An Intel move to buy mobile software experts Wind River Systems could do more than just give the chip maker a leg up in handheld devices; it could also spark more direct competition between Apple and Intel.
What Wind River's role will be once it's there isn't detailed at this early point in time, but Intel is blunt in stating that most of its ambitions with the buyout involve portable home electronics, ranging from smartphones through to mobile Internet devices (MIDs) that straddle the line between notebooks and handhelds.
The expansion is poised to help Intel's ultra-mobile processor business and, particularly, the software that drives it. The Santa Clara, Calif.-based company already has a complete mobile operating system in Moblin Linux but will gain extra depth through Wind River's deeper knowledge of embedded operating systems. Wind River is best known for developing very small, efficient platforms like VxWorks and Wind River Linux that can operate in-car electronics or other devices that depend on very fast, real-time updating.
In any circumstance, the move has Intel moving in a different path but, potentially, towards the same goal as its computer processor partner Apple. The former already has a variant of its Atom processor in development, codenamed Moorestown, that would be small enough to be stuffed into MIDs and smartphones and would be aided by further refined software from Wind River. Apple, meanwhile, has already established OS X iPhone but has clearly signaled an intent to make its own mobile device processors, which could surface as early as next year.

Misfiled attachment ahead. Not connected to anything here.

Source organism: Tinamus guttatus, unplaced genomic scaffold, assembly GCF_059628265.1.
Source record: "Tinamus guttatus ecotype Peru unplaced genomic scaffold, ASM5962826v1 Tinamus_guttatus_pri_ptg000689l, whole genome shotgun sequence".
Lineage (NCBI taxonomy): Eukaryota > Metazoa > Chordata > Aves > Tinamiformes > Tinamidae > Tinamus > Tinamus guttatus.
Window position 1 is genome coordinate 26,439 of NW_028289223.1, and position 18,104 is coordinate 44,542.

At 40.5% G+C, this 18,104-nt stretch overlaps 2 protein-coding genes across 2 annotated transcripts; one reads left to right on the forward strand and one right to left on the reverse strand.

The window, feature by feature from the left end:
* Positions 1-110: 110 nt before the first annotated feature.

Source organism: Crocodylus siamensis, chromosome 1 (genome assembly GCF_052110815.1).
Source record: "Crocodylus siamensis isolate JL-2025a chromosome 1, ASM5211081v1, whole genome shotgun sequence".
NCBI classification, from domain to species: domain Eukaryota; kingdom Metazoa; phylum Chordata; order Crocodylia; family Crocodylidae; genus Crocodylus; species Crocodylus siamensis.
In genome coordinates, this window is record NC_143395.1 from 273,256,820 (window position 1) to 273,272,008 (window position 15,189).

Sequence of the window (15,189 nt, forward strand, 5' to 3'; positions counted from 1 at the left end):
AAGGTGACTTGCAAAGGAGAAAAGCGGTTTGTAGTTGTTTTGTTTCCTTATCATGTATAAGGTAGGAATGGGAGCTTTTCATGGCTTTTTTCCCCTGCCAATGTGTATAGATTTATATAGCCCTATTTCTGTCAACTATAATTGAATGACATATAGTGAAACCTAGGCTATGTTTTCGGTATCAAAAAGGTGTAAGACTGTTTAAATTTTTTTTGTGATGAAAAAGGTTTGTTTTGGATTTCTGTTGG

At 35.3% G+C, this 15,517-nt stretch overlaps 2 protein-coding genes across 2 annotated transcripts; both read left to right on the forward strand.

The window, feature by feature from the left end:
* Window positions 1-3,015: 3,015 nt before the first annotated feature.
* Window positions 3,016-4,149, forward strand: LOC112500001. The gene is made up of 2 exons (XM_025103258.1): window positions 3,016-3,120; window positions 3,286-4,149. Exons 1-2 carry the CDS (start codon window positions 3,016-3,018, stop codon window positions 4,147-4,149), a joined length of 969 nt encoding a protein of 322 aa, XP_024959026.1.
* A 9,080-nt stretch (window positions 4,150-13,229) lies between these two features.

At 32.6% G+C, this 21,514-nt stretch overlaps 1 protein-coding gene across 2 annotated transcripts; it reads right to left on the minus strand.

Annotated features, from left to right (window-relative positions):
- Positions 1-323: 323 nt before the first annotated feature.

And though the two are closely linked in the full-size computing realm, where Apple has regularly received processors first or else received special editions that don't exist elsewhere, tensions have already manifested themselves in the handheld arena. An Intel vice president publicly criticized Apple's choice of ARM for the iPhone's processor architecture late last year and said that the current and future cellphones capable of "full" Internet features as they wouldn't have Intel's x86 processors. Intel later backtracked from the statement but nonetheless made it evident that the company would go its own route whether or not Apple was ready to play along.